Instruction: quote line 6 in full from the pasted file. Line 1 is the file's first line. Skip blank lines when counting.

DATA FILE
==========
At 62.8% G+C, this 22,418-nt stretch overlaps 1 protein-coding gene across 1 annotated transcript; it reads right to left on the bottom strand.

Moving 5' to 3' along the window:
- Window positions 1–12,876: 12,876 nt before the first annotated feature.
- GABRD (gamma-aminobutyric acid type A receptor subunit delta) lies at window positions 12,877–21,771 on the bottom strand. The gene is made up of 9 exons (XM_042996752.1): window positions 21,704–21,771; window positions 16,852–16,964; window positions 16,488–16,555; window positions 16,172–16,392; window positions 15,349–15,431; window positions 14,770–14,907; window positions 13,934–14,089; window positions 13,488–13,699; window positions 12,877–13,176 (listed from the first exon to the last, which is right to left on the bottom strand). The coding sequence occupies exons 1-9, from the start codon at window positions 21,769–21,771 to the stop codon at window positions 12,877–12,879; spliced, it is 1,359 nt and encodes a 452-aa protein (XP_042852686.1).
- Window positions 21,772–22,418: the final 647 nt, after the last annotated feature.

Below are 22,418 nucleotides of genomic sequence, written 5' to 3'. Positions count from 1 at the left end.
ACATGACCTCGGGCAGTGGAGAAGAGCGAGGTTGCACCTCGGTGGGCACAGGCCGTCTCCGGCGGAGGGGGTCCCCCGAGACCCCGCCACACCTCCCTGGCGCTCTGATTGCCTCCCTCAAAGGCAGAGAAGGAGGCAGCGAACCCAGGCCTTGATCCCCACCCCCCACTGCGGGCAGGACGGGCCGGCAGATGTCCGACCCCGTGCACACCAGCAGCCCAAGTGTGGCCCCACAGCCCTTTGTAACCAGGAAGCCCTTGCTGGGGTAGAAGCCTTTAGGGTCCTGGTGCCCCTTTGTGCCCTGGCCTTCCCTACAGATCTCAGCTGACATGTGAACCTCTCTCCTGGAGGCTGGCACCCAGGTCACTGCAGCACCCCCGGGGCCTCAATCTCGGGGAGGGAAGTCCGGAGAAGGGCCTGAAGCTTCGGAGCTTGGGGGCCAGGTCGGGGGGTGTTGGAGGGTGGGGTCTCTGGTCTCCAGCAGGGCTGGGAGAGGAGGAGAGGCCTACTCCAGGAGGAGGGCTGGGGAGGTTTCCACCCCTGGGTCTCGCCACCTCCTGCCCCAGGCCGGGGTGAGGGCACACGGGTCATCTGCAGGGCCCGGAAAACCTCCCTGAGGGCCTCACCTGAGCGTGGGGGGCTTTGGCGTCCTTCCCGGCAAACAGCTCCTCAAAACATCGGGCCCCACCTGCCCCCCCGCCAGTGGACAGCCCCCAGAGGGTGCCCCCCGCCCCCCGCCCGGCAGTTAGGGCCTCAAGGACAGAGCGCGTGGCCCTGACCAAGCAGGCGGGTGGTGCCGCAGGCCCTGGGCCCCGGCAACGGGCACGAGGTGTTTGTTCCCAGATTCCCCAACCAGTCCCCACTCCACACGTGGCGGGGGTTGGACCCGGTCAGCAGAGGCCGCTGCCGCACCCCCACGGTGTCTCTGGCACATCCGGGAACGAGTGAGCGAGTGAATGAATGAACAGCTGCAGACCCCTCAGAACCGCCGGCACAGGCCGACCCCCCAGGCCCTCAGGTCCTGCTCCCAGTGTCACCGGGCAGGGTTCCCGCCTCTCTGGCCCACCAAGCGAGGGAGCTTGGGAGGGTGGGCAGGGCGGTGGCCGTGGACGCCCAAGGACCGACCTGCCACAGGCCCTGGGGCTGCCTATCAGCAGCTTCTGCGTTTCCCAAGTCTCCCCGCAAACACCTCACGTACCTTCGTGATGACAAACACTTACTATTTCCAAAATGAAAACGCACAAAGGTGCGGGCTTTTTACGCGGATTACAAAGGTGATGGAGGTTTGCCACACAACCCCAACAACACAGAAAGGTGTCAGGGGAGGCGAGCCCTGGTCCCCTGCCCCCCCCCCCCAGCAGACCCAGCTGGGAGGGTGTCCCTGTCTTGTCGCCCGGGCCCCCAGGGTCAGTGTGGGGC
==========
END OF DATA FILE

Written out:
Below are 22,418 nucleotides of genomic sequence, written 5' to 3'. Positions count from 1 at the left end.